The Hidden Game of Super Bowl 50

The final score of 24-10 suggests a decisive victory for the Denver Broncos, but the box score indicates a closer game, and one where many statistics tilted in favor of the losing Carolina Panthers. Dave Archibald explores the hidden game of Super Bowl 50.

The Panthers outgained the Broncos significantly, 315 yards to 194, tallied 21 first downs to Denver’s 11, and ran 19 more plays on offense, resulting in five-and-a-half more minutes of possession. Obviously, those statistics don’t entirely capture the story of the game. The hidden game of Super Bowl 50 shows how the events of the game ‒ field position and down-and-distances ‒ had a decisive bearing on the final outcome.


The turnover battle often decides the game, and Super Bowl 50 was no exception. The Broncos edged the Panthers in this department, notching four takeaways to Carolina’s two. Some of that was fortune ‒ a pass tipped off receiver Ted Ginn Jr.’s hands landed in the hands of safety T.J. Ward. Denver recovered five of the seven fumbles in the game while mistakes by the Panthers and an opportunistic Broncos defense created the game’s biggest plays.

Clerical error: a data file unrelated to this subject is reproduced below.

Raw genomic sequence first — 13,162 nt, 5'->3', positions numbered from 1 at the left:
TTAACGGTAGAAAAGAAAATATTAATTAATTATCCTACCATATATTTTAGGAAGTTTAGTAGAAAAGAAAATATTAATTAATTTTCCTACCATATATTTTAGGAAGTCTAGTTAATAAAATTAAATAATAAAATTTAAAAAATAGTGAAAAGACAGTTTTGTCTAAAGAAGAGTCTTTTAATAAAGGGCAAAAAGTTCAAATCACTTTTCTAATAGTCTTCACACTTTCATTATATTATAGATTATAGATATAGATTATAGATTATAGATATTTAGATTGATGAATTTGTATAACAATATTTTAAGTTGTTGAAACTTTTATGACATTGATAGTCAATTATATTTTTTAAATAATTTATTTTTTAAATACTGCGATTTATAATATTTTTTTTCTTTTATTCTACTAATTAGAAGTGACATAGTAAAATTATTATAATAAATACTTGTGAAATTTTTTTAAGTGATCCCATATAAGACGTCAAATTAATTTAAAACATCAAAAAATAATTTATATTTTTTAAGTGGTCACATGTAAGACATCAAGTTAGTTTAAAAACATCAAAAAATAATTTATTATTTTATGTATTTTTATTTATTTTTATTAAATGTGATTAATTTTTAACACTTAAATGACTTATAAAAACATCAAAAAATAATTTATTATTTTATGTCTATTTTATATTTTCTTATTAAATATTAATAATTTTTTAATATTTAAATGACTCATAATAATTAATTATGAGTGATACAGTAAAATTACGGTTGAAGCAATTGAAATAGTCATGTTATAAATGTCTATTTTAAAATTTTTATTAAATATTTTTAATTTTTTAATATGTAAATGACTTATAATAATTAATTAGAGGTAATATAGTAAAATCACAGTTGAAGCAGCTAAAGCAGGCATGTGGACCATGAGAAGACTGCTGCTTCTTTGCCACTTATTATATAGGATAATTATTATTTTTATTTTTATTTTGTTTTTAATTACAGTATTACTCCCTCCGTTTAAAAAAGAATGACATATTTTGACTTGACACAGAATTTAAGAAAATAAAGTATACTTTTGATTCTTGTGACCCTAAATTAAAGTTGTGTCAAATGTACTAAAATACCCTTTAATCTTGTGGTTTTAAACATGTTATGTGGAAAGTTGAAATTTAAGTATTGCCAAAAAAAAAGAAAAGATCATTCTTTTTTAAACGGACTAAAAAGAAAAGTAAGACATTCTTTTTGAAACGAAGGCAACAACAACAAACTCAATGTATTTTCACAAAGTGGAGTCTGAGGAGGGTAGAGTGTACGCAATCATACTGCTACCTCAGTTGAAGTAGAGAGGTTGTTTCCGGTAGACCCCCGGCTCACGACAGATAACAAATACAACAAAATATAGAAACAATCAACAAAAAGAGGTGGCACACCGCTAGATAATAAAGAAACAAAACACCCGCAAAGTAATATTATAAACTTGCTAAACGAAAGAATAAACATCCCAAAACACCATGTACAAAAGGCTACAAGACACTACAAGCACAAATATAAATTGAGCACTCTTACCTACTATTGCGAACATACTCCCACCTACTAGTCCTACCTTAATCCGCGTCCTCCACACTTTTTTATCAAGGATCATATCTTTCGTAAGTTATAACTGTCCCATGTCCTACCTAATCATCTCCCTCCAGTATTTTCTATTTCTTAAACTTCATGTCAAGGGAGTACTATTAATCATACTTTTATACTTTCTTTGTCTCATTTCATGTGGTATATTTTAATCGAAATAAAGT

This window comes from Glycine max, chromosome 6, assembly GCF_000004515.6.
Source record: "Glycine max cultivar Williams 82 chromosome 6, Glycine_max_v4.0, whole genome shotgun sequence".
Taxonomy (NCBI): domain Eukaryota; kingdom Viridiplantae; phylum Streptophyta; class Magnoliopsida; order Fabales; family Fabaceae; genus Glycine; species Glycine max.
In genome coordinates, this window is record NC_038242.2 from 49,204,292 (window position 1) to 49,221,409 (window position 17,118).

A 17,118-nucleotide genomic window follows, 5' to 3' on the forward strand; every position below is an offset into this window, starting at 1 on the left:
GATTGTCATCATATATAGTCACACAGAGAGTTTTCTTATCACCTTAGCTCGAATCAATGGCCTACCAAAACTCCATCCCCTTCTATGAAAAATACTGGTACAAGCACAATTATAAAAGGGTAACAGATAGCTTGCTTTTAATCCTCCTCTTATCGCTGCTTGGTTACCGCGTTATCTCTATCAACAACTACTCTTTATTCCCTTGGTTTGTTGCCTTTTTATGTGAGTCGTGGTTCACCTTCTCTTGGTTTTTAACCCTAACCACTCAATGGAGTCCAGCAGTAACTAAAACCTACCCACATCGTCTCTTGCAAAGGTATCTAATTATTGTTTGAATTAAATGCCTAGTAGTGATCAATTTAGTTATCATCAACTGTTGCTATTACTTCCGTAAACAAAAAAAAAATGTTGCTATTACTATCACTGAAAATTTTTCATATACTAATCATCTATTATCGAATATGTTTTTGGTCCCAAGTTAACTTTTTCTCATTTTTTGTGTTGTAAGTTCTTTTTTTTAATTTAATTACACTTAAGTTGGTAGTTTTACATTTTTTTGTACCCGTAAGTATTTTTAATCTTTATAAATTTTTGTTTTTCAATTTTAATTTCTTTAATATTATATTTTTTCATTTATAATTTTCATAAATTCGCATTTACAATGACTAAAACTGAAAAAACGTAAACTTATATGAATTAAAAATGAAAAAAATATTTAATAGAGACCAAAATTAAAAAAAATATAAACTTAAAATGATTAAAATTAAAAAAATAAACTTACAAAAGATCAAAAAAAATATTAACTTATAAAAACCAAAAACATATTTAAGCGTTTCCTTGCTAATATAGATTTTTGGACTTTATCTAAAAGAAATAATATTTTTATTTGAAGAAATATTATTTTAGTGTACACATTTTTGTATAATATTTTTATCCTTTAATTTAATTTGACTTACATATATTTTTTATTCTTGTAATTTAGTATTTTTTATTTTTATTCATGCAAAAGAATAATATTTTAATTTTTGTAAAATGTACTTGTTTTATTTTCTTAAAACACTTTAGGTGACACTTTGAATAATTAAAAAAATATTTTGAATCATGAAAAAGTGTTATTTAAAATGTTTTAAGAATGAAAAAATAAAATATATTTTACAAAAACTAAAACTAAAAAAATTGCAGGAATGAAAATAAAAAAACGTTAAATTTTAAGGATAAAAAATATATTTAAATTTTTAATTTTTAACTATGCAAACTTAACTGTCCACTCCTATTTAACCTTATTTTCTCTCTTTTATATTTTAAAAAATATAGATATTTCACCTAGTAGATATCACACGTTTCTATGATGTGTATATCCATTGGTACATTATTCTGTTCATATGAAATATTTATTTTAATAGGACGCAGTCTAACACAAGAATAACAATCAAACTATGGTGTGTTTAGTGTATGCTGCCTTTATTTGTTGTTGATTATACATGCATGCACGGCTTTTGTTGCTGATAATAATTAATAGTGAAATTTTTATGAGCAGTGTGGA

What made the turnover edge decisive wasn’t just the number of turnovers but where they happened. The Ward interception and a lost fumble by fullback Mike Tolbert ended promising Carolina drives, but the real killers were the two strip sacks by Denver edge rusher Von Miller. One was recovered in the end zone by Malik Jackson for a touchdown, while the other was recovered on the Carolina 4-yard-line, setting up another easy score. Had those occurred in the middle of the field, the swarming Panthers defense would have had an excellent chance to hold an anemic Denver offense to a field goal. But with Carolina already buried in its own territory, those lost fumbles turned into the only touchdowns for the Broncos. On a night where points were hard to come by for both offenses, Carolina couldn’t overcome those killer turnovers.

Critical Special Teams

A major reason the Panthers were boxed in on both strip sacks was the third phase of the game: special teams. Carolina outgained the Broncos by 121 yards on the day, but Denver flipped the script with excellent special teams, particularly from punter Britton Colquitt and the punt coverage unit. Colquitt averaged 46 yards per punt and less than a yard per return.